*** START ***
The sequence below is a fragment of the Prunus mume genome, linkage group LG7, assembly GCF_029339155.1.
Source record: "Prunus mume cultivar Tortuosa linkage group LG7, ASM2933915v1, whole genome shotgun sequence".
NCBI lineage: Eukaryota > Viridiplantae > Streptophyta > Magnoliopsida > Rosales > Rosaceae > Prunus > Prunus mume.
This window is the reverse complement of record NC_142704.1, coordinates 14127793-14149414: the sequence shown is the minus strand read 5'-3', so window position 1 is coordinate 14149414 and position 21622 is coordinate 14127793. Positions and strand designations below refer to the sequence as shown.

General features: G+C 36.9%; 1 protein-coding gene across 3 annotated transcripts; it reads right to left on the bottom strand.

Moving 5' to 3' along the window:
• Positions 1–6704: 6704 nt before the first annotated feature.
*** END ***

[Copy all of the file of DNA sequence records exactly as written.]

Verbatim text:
The sequence below is a fragment of the Prunus mume genome, linkage group LG7, assembly GCF_029339155.1.
Source record: "Prunus mume cultivar Tortuosa linkage group LG7, ASM2933915v1, whole genome shotgun sequence".
NCBI lineage: Eukaryota > Viridiplantae > Streptophyta > Magnoliopsida > Rosales > Rosaceae > Prunus > Prunus mume.
This window is the reverse complement of record NC_142704.1, coordinates 14127793-14149414: the sequence shown is the minus strand read 5'-3', so window position 1 is coordinate 14149414 and position 21622 is coordinate 14127793. Positions and strand designations below refer to the sequence as shown.

General features: G+C 36.9%; 1 protein-coding gene across 3 annotated transcripts; it reads right to left on the bottom strand.

Moving 5' to 3' along the window:
• Positions 1–6704: 6704 nt before the first annotated feature.